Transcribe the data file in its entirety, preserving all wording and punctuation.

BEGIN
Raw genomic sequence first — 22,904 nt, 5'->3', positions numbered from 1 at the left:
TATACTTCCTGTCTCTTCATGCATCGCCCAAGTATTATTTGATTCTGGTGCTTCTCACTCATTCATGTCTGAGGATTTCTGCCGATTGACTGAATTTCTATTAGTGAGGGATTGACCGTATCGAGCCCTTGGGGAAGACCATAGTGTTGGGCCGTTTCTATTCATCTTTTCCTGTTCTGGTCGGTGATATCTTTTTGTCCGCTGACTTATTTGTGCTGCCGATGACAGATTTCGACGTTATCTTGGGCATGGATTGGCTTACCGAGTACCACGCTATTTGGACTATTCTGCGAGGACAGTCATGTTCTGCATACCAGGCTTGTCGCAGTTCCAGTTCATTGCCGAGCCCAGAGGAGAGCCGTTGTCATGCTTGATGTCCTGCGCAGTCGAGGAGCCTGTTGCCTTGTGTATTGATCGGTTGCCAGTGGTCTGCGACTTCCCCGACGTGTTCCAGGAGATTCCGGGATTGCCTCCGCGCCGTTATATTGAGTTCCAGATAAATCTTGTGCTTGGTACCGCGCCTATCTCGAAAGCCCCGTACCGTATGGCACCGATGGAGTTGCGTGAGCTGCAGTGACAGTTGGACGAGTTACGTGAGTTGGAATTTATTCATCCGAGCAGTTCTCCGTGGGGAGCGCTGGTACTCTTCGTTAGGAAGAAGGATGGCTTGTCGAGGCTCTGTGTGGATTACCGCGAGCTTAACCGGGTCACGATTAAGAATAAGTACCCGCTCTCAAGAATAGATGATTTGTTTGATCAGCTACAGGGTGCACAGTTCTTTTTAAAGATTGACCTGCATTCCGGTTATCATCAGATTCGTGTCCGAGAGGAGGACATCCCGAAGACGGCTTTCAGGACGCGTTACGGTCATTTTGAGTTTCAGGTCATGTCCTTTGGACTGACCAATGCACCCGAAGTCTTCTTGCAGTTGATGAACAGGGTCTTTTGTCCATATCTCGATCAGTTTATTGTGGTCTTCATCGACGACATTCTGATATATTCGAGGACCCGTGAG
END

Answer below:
Raw genomic sequence first — 22,904 nt, 5'->3', positions numbered from 1 at the left:
TATACTTCCTGTCTCTTCATGCATCGCCCAAGTATTATTTGATTCTGGTGCTTCTCACTCATTCATGTCTGAGGATTTCTGCCGATTGACTGAATTTCTATTAGTGAGGGATTGACCGTATCGAGCCCTTGGGGAAGACCATAGTGTTGGGCCGTTTCTATTCATCTTTTCCTGTTCTGGTCGGTGATATCTTTTTGTCCGCTGACTTATTTGTGCTGCCGATGACAGATTTCGACGTTATCTTGGGCATGGATTGGCTTACCGAGTACCACGCTATTTGGACTATTCTGCGAGGACAGTCATGTTCTGCATACCAGGCTTGTCGCAGTTCCAGTTCATTGCCGAGCCCAGAGGAGAGCCGTTGTCATGCTTGATGTCCTGCGCAGTCGAGGAGCCTGTTGCCTTGTGTATTGATCGGTTGCCAGTGGTCTGCGACTTCCCCGACGTGTTCCAGGAGATTCCGGGATTGCCTCCGCGCCGTTATATTGAGTTCCAGATAAATCTTGTGCTTGGTACCGCGCCTATCTCGAAAGCCCCGTACCGTATGGCACCGATGGAGTTGCGTGAGCTGCAGTGACAGTTGGACGAGTTACGTGAGTTGGAATTTATTCATCCGAGCAGTTCTCCGTGGGGAGCGCTGGTACTCTTCGTTAGGAAGAAGGATGGCTTGTCGAGGCTCTGTGTGGATTACCGCGAGCTTAACCGGGTCACGATTAAGAATAAGTACCCGCTCTCAAGAATAGATGATTTGTTTGATCAGCTACAGGGTGCACAGTTCTTTTTAAAGATTGACCTGCATTCCGGTTATCATCAGATTCGTGTCCGAGAGGAGGACATCCCGAAGACGGCTTTCAGGACGCGTTACGGTCATTTTGAGTTTCAGGTCATGTCCTTTGGACTGACCAATGCACCCGAAGTCTTCTTGCAGTTGATGAACAGGGTCTTTTGTCCATATCTCGATCAGTTTATTGTGGTCTTCATCGACGACATTCTGATATATTCGAGGACCCGTGAG